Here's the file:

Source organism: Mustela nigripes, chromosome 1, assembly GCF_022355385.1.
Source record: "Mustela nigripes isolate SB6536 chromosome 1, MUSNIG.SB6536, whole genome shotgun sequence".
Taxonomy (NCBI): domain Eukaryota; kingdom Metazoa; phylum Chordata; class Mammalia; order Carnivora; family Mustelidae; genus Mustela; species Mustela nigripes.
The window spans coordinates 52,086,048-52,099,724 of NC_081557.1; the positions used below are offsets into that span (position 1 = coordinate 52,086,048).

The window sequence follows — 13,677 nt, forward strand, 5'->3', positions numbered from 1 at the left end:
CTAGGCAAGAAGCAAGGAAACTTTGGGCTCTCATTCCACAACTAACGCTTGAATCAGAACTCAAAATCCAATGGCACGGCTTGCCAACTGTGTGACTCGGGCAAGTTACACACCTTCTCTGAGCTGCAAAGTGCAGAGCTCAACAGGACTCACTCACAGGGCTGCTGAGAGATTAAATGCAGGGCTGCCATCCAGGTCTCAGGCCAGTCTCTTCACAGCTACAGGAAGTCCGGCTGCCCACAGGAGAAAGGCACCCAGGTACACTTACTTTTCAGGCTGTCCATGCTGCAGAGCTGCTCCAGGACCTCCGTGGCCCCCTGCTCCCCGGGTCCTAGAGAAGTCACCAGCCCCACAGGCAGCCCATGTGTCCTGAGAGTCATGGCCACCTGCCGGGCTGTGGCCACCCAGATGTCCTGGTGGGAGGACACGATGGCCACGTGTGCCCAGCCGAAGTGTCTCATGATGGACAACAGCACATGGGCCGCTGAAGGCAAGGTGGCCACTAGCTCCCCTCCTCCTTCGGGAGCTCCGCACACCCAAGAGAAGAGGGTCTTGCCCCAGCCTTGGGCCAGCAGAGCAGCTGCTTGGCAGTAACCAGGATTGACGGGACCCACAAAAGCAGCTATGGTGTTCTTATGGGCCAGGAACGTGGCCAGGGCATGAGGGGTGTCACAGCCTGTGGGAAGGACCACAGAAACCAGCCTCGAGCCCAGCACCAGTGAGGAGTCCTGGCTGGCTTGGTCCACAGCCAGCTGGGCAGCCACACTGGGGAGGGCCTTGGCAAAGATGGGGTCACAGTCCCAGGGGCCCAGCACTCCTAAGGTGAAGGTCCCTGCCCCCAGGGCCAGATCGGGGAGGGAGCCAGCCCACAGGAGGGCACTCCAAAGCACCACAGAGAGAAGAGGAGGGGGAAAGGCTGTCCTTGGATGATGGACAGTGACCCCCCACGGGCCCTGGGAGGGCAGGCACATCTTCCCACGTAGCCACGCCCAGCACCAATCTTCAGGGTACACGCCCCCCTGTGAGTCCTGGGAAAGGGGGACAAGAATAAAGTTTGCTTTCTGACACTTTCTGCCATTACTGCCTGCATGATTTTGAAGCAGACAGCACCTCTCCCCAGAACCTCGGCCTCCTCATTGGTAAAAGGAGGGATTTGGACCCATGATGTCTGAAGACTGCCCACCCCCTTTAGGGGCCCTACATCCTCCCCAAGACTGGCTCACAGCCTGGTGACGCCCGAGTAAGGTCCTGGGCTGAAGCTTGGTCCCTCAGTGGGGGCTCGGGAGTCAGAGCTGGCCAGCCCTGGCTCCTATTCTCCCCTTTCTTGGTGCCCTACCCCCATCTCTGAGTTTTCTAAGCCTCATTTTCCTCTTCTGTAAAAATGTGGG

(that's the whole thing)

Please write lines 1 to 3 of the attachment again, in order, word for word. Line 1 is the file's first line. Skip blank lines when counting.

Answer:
Source organism: Mustela nigripes, chromosome 1, assembly GCF_022355385.1.
Source record: "Mustela nigripes isolate SB6536 chromosome 1, MUSNIG.SB6536, whole genome shotgun sequence".
Taxonomy (NCBI): domain Eukaryota; kingdom Metazoa; phylum Chordata; class Mammalia; order Carnivora; family Mustelidae; genus Mustela; species Mustela nigripes.